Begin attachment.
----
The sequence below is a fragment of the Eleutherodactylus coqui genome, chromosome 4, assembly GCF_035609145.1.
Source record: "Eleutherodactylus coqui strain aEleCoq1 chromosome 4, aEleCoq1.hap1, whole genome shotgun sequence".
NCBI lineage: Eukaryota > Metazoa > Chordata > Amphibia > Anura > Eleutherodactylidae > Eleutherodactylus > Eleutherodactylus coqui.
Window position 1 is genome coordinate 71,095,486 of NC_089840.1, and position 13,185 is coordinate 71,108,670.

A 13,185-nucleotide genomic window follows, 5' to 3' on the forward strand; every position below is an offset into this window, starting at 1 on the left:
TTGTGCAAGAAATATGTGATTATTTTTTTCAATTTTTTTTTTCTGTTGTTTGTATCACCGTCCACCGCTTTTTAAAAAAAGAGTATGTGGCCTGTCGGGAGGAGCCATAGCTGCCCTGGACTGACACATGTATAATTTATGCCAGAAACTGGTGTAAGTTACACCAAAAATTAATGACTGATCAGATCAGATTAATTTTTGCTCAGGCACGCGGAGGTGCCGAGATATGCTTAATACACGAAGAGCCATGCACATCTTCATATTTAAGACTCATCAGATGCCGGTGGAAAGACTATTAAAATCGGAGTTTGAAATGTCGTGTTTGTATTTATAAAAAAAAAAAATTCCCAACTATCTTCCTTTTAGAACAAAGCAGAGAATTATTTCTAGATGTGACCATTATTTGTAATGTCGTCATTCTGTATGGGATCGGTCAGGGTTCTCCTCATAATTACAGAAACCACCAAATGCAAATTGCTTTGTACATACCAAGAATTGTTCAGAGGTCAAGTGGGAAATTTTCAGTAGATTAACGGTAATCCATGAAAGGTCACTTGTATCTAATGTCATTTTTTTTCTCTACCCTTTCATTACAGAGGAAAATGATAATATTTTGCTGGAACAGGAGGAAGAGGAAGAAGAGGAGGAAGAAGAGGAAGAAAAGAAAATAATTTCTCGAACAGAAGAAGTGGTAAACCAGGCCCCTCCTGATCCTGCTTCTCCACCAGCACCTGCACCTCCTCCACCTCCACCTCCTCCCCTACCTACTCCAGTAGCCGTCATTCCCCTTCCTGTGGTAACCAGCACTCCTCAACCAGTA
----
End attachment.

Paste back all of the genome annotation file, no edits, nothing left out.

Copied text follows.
The sequence below is a fragment of the Eleutherodactylus coqui genome, chromosome 4, assembly GCF_035609145.1.
Source record: "Eleutherodactylus coqui strain aEleCoq1 chromosome 4, aEleCoq1.hap1, whole genome shotgun sequence".
NCBI lineage: Eukaryota > Metazoa > Chordata > Amphibia > Anura > Eleutherodactylidae > Eleutherodactylus > Eleutherodactylus coqui.
Window position 1 is genome coordinate 71,095,486 of NC_089840.1, and position 13,185 is coordinate 71,108,670.

A 13,185-nucleotide genomic window follows, 5' to 3' on the forward strand; every position below is an offset into this window, starting at 1 on the left:
TTGTGCAAGAAATATGTGATTATTTTTTTCAATTTTTTTTTTCTGTTGTTTGTATCACCGTCCACCGCTTTTTAAAAAAAGAGTATGTGGCCTGTCGGGAGGAGCCATAGCTGCCCTGGACTGACACATGTATAATTTATGCCAGAAACTGGTGTAAGTTACACCAAAAATTAATGACTGATCAGATCAGATTAATTTTTGCTCAGGCACGCGGAGGTGCCGAGATATGCTTAATACACGAAGAGCCATGCACATCTTCATATTTAAGACTCATCAGATGCCGGTGGAAAGACTATTAAAATCGGAGTTTGAAATGTCGTGTTTGTATTTATAAAAAAAAAAAATTCCCAACTATCTTCCTTTTAGAACAAAGCAGAGAATTATTTCTAGATGTGACCATTATTTGTAATGTCGTCATTCTGTATGGGATCGGTCAGGGTTCTCCTCATAATTACAGAAACCACCAAATGCAAATTGCTTTGTACATACCAAGAATTGTTCAGAGGTCAAGTGGGAAATTTTCAGTAGATTAACGGTAATCCATGAAAGGTCACTTGTATCTAATGTCATTTTTTTTCTCTACCCTTTCATTACAGAGGAAAATGATAATATTTTGCTGGAACAGGAGGAAGAGGAAGAAGAGGAGGAAGAAGAGGAAGAAAAGAAAATAATTTCTCGAACAGAAGAAGTGGTAAACCAGGCCCCTCCTGATCCTGCTTCTCCACCAGCACCTGCACCTCCTCCACCTCCACCTCCTCCCCTACCTACTCCAGTAGCCGTCATTCCCCTTCCTGTGGTAACCAGCACTCCTCAACCAGTA